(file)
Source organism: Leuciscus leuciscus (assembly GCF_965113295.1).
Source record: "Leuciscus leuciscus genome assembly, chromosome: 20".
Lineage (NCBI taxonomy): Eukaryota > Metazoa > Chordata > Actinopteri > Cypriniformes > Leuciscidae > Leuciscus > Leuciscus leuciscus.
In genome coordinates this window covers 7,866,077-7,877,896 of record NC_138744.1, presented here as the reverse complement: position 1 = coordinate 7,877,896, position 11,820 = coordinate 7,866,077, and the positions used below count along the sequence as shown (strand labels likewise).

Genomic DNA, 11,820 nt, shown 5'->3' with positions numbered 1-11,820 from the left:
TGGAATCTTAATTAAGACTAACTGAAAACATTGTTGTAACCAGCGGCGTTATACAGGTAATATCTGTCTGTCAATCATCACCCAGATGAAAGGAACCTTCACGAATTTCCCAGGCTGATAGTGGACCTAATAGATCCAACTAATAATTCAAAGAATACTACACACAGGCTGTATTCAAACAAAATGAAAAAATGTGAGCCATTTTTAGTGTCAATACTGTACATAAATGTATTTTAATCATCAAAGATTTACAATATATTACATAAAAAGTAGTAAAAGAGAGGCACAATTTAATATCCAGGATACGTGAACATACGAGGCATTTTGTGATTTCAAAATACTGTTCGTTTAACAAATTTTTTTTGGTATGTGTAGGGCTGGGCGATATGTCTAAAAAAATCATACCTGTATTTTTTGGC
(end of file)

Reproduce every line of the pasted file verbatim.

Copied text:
Source organism: Leuciscus leuciscus (assembly GCF_965113295.1).
Source record: "Leuciscus leuciscus genome assembly, chromosome: 20".
Lineage (NCBI taxonomy): Eukaryota > Metazoa > Chordata > Actinopteri > Cypriniformes > Leuciscidae > Leuciscus > Leuciscus leuciscus.
In genome coordinates this window covers 7,866,077-7,877,896 of record NC_138744.1, presented here as the reverse complement: position 1 = coordinate 7,877,896, position 11,820 = coordinate 7,866,077, and the positions used below count along the sequence as shown (strand labels likewise).

Genomic DNA, 11,820 nt, shown 5'->3' with positions numbered 1-11,820 from the left:
TGGAATCTTAATTAAGACTAACTGAAAACATTGTTGTAACCAGCGGCGTTATACAGGTAATATCTGTCTGTCAATCATCACCCAGATGAAAGGAACCTTCACGAATTTCCCAGGCTGATAGTGGACCTAATAGATCCAACTAATAATTCAAAGAATACTACACACAGGCTGTATTCAAACAAAATGAAAAAATGTGAGCCATTTTTAGTGTCAATACTGTACATAAATGTATTTTAATCATCAAAGATTTACAATATATTACATAAAAAGTAGTAAAAGAGAGGCACAATTTAATATCCAGGATACGTGAACATACGAGGCATTTTGTGATTTCAAAATACTGTTCGTTTAACAAATTTTTTTTGGTATGTGTAGGGCTGGGCGATATGTCTAAAAAAATCATACCTGTATTTTTTGGC